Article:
Company behind Keystone XL seeks $15B in damages from US
The company behind the now-abandoned Keystone XL pipeline hopes to obtain more than $15 billion from the U.S. government, alleging damages from President Biden’s revocation of its permit for the project.
TC Energy announced in a Friday press release that it had filed a notice of intent with the State Department’s Office of the Legal Adviser to “initiate a legacy North American Free Trade Agreement (NAFTA) claim under the United States-Mexico-Canada Agreement.”
The company, which announced last month that it was officially scrapping the pipeline project after Biden revoked a key permit on his first day in the Oval Office, said that it is seeking compensation for losses “suffered as a result of the U.S. Government’s breach of its NAFTA obligations.”
The Hill has reached out to the State Department for comment.
The permit, which was approved by former President Trump in the first months of his presidency, had authorized the construction of a 1,200-mile pipeline that would have carried oil from Canada to the U.S.
The project was widely condemned by environmental and indigenous groups, which argued that it would have had detrimental environmental consequences, including further fueling climate change.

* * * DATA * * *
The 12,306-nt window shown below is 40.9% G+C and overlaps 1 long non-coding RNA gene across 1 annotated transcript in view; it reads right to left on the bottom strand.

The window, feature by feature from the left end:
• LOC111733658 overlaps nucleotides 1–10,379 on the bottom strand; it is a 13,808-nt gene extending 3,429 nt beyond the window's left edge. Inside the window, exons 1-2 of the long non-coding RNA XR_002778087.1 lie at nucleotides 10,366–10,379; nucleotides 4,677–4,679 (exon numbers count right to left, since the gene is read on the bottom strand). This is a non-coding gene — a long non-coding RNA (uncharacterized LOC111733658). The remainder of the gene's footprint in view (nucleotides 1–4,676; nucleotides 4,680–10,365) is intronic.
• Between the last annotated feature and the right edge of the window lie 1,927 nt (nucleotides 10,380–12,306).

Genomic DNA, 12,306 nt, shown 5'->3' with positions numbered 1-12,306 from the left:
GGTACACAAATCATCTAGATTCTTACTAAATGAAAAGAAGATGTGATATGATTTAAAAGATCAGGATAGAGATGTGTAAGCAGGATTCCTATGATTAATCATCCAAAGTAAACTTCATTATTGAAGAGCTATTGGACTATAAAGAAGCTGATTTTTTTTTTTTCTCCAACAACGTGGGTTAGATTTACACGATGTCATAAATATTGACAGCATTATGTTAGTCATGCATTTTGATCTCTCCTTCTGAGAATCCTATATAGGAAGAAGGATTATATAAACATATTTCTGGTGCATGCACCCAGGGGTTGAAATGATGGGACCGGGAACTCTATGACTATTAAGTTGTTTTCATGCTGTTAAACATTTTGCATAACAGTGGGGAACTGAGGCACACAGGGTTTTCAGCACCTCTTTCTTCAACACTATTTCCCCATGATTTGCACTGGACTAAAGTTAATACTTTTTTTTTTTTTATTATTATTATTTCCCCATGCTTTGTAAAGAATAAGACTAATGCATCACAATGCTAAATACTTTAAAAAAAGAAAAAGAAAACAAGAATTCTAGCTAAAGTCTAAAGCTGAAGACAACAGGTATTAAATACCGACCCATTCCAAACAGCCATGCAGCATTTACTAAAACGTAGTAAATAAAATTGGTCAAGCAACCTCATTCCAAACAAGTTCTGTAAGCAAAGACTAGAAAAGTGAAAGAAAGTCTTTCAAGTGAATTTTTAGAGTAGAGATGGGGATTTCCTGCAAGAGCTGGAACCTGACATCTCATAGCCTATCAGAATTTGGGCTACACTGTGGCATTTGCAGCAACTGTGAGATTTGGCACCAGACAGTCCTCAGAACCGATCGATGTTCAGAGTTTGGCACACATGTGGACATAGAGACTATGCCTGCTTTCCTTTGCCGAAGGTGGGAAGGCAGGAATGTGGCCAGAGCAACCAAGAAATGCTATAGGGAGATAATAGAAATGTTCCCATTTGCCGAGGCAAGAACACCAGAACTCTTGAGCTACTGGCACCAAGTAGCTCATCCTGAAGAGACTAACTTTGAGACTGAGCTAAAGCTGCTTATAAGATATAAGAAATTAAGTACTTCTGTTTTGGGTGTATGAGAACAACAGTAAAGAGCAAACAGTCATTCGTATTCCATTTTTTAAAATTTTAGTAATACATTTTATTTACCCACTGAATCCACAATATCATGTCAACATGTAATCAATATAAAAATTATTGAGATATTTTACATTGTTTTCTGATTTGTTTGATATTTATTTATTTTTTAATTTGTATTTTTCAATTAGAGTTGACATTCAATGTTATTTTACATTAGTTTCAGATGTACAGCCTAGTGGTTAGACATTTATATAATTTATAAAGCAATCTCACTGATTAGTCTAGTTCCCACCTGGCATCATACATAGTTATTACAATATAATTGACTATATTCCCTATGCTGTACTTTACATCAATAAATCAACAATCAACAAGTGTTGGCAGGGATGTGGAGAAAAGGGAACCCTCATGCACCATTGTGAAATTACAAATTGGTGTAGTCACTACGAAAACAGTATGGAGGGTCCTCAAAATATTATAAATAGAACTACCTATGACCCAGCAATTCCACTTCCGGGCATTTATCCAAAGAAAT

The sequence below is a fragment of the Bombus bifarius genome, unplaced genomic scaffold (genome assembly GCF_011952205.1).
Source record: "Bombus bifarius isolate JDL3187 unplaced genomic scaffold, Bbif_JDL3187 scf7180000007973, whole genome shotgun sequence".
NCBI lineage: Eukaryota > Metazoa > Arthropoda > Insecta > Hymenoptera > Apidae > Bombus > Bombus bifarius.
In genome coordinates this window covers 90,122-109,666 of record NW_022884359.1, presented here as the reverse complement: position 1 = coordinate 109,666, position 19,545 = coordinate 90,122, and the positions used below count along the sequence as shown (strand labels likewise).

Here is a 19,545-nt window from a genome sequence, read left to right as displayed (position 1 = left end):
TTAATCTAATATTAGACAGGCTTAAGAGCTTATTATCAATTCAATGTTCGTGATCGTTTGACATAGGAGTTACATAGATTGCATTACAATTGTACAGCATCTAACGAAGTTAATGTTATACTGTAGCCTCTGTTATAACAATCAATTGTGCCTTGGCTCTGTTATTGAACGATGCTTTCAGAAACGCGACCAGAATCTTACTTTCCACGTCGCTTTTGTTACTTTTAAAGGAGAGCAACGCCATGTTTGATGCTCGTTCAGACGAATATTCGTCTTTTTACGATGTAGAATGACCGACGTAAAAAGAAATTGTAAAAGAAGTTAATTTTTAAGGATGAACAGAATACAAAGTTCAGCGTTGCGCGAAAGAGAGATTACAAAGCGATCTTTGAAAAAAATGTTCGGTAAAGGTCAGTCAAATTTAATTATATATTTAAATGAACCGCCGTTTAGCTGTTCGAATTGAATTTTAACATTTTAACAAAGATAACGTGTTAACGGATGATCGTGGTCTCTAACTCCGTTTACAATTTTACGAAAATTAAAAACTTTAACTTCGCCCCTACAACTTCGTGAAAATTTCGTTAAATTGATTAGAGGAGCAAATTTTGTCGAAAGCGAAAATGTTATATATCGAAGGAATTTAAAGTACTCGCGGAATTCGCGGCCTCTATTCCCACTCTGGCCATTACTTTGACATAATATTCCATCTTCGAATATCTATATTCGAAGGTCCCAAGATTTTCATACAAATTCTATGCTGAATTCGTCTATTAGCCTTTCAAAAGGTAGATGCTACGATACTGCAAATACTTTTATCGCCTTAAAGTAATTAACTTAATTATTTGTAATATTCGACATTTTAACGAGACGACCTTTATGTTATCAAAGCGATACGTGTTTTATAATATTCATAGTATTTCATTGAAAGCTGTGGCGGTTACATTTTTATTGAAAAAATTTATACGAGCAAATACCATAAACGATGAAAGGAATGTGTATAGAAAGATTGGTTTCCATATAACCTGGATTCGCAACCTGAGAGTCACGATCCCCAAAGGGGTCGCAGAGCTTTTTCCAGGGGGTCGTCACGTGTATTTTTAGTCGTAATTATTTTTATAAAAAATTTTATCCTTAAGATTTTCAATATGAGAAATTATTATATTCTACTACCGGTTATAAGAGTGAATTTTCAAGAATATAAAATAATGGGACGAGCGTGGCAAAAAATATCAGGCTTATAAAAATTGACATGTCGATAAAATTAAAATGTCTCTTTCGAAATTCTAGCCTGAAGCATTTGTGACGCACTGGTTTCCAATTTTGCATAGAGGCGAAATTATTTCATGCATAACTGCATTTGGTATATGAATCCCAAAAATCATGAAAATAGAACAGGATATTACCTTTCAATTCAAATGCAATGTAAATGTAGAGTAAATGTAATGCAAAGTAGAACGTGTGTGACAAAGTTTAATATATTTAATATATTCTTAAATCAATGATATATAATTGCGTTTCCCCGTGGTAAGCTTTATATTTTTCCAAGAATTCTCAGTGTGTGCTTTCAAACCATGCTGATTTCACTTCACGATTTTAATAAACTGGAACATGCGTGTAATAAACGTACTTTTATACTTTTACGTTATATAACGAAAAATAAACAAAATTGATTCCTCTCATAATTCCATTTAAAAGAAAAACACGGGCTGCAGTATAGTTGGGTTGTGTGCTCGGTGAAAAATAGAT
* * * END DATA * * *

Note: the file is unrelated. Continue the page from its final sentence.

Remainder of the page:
Biden said his announcement pulling the order that the pipeline “disserves” the U.S. national interest, adding that “leaving the Keystone XL pipeline permit in place would not be consistent with my Administration’s economic and climate imperatives.”
After Biden revoked the permit in January, TC Energy said the move would force it to “immediately” lay off 1,000 workers. It was not clear if any of those jobs were held by Americans.
“I believe this will send a concerning signal to infrastructure developers that resonates far beyond our project and will stifle innovation for a practical transition towards sustainable energy,” Keystone XL President Richard Prior said.
In March, a coalition of 21 states, led by Texas and Montana, filed a lawsuit against the Biden administration, arguing that the cross-border permit is a “regulation of interstate and international commerce” that should be decided by Congress.